Monday, December 27th, 2010

MinecraftSince my previous post two things have happened...
First I’ve taken a liking to MineCraft, the builder/explorer indiegame that sold over half a million copies.   Secondly – I’ve taken up learning electronics, using Electronics for Dummies, and YouTube ;-).

When I try to learn something new, I always start out with a little project I really want to do. It gives a lot of motivation to get through the ordeal of learning something by yourself.
For a long time, I’ve wanted to be able to program something on the PC which interacts with homemade netduinohardware outside the PC. I had heard about the Arduino (an open source programmable micro computer which interfaces with homemade periferals), but hadn’t gotten so far as to invest in one, when I heard about the netduino. The netduino is an Arduino for .Net coders. It runs the .Net Micro Framework, so you can write code in C# in Visual Studio.Net and then deploy it directly to the USB connected netduino.

minecraft_canary Ever since I downloaded the MineCraft Canary for my Android, which lets me know what time of day it is on the surface, I wanted to make an electronic version using LEDs. I am not yet skilled enough to make a version using just electronic components from scratch (you know – the oldfashioned way with soldering and stuff), so I thought “Why not use the netduino?” :).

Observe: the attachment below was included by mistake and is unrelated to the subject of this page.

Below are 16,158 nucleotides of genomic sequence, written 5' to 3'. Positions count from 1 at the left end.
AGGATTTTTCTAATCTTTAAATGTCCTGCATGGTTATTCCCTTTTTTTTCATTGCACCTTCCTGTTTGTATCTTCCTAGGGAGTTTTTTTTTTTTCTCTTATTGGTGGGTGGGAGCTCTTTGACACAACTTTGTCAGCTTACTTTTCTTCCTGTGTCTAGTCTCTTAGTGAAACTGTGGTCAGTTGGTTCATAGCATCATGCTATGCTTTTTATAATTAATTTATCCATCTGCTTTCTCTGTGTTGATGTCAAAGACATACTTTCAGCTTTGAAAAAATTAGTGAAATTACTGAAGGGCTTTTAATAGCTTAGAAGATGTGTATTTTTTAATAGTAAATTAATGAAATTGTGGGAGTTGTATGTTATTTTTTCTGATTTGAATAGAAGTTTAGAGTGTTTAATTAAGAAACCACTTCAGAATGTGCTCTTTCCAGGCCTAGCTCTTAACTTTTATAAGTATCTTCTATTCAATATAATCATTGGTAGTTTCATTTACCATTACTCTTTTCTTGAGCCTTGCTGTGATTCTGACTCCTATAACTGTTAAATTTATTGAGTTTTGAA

After quite a bit of fiddling around, and learning that the .Net Micro Framework doesn’t have Linq, Generics, and a host of other things I take for granted these days – I got a little working solution running.

In the video here I demonstrate the concept, both using the netduino’s built-in LED and button, and using the Seeed Studio Electronic Brick Starter Kit, which adds the possibility of click-on extensions.

There are two sets of code here:

- the really simple, written in one Program.cs file, which only uses the netduino boards button and LED
- a more advanced one which supports any number of inputs and notification components in a class hierarchy which implements interfaces for a code-your-own-extension style app.
They are both available for download here floppy

If you have the Electronic Brick Starter Kit, you need the ?LiquidCrystal library for interfacing with the LCD display.

The netduino is a LOT of fun :).

------------------------

UPDATE 28 December 2010

Yay - my favorite webzine (MakeZine.com) found my project and posted it :D

http://blog.makezine.com/archive/2010/12/minecraft_timer_app_for_netduino.html

EPIC WIN!!!1 :)

And Kotaku as well - yay! http://kotaku.com/5720244/make-your-own-minecraft-alarm-clock